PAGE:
In Business News this week: Czech unemployment rate at lowest level since March 2009; Czech consumer annual prices growth accelerates to 0.4 percent; number of Czechs facing four or more property seizures sharply increases; Export of used cars from Czech Republic grows by 45 percent; the Czech Republic has rolled out its first wine vending machine or “vinomat”.
The Czech unemployment rate is at its lowest level since March 2009. According to the figures released by the country’s Labour office this week, unemployment in September dropped to 6 percent from 6.2 percent the previous month. The office currently registers 441.892 unemployed persons and there are on average 4.1 applicants for every vacancy. The positive trend has been driven by strong economic growth. A slight increase in the jobless rate is expected towards the end of the year with the end of seasonal work.
Czech consumer prices inflation accelerated in September to 0.4 percent year-on-year, the Czech Statistical Office reported on Friday. The inflation figure was 0.1 percentage point higher than in August. Analysts had expected the inflation rate would be flat or fall. The increase was fuelled mainly by price increase of holidays and services as well as by the higher prices of alcohol and tobacco.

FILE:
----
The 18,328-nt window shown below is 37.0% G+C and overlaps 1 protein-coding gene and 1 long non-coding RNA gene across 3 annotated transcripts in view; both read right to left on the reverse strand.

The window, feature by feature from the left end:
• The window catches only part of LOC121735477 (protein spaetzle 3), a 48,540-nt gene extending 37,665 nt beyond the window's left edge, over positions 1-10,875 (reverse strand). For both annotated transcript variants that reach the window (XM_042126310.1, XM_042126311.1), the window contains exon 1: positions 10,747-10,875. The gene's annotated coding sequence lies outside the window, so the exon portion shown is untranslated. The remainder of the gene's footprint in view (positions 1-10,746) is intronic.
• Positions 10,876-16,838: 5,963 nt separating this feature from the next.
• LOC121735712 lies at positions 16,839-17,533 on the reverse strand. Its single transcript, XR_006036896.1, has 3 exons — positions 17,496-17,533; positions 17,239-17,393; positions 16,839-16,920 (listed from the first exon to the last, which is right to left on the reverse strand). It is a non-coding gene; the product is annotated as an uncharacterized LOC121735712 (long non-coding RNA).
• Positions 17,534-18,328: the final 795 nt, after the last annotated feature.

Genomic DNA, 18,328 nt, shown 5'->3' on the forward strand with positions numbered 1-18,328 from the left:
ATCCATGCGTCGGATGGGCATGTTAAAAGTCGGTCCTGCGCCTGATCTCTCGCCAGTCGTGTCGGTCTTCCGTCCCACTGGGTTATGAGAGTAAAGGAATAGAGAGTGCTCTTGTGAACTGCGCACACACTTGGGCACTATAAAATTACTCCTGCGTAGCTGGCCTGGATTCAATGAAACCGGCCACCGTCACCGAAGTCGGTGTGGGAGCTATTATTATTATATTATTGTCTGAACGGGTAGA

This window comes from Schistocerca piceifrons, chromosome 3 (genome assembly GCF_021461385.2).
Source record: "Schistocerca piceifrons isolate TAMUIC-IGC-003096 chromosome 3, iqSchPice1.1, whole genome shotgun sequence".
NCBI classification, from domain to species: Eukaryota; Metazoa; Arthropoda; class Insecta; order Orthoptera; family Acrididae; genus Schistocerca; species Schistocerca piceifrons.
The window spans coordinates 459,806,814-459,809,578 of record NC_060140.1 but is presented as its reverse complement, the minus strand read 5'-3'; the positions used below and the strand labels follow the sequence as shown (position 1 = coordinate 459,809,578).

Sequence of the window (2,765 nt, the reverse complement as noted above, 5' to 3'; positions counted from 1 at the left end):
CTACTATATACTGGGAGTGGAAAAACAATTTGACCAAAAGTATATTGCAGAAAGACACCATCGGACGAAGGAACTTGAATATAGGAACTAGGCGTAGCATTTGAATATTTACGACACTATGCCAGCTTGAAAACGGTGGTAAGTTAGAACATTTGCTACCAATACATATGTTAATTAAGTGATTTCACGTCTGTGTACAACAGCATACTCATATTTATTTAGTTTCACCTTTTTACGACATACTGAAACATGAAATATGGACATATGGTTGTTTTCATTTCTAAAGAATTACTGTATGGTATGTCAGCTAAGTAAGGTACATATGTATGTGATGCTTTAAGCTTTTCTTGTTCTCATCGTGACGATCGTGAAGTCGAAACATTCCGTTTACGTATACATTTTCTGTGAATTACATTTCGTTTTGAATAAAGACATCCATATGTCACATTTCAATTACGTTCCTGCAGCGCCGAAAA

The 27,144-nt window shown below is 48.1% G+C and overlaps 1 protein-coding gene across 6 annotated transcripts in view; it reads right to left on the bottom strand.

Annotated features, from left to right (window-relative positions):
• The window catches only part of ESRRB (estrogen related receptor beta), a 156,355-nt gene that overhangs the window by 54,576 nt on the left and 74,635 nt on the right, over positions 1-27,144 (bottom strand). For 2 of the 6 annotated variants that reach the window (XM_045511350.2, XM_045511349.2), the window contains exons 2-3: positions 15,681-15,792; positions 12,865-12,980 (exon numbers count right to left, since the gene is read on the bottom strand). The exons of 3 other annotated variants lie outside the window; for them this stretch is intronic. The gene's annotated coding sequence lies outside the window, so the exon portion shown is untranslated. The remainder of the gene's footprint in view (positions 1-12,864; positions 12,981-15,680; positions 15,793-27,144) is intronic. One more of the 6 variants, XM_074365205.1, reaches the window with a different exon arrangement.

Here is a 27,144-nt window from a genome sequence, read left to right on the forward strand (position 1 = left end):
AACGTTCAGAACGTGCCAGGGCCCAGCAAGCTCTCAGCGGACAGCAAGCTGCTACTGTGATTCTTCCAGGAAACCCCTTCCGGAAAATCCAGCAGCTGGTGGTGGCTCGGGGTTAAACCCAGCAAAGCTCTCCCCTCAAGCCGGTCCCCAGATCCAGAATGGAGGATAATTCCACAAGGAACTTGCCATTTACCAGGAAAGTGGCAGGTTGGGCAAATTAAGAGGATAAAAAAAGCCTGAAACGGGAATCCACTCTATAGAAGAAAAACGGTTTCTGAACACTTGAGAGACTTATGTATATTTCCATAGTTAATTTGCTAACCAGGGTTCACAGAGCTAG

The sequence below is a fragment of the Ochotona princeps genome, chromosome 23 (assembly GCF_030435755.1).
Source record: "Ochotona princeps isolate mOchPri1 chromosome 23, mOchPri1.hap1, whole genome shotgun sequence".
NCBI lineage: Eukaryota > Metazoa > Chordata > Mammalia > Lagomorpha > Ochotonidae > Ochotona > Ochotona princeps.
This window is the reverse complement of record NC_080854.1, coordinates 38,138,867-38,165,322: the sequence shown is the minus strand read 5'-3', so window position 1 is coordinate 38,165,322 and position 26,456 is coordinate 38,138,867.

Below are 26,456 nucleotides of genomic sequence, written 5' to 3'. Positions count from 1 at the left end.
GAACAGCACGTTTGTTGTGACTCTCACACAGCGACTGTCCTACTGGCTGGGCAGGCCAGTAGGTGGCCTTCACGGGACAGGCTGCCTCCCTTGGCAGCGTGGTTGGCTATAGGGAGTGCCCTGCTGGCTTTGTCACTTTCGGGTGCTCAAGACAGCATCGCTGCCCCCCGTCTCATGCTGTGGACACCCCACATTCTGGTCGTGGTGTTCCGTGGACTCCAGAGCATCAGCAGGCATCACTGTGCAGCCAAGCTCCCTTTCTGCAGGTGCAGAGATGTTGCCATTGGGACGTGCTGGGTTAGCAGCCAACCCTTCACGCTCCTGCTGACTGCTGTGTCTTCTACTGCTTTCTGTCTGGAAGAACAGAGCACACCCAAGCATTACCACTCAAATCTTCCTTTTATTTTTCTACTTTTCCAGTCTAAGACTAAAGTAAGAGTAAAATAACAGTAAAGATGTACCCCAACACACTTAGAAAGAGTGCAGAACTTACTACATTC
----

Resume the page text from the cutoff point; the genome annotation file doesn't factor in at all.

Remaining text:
The number of Czechs who are facing four or more property seizures has markedly grown despite the overall number of property seizures going down in the long-term, the Czech Chamber of Bailiffs has warned. While the number of people facing property seizures in the Czech Republic has dropped by 27 percent over the past two years, from one million in 2013 to 730,000 in 2015, the number of seizures has increased at the same time by 29 percent, from 3.3 million to 4.4 million.
The export of used cars from the Czech Republic will grow this year by 45 percent to 91,000 vehicles, compared to 2014. The reason behind the steep increase is the artificially weakened Czech currency. According to the vehicle-security firm CEBIA, which monitors the origin of cars on Czech roads, the exported cars are usually less than five years old and they are exported mainly to other EU countries. The number of used cars imported into the Czech Republic has increased by around 25 percent, and more than fifty percent of these cars are over 10 years old.
The Czech Republic has rolled out its first wine vending machine or “vinomat”. The trial operation of the wine-selling machine, which functions like a normal coin operated drink dispenser, was launched in Ostrava earlier this week. Buyers are required to insert their ID card into the machine in order to verify their age. Vinomat, which is operated by the Pavlovín company from the wine town of Velké Pavlovice, currently offers four types of wine.
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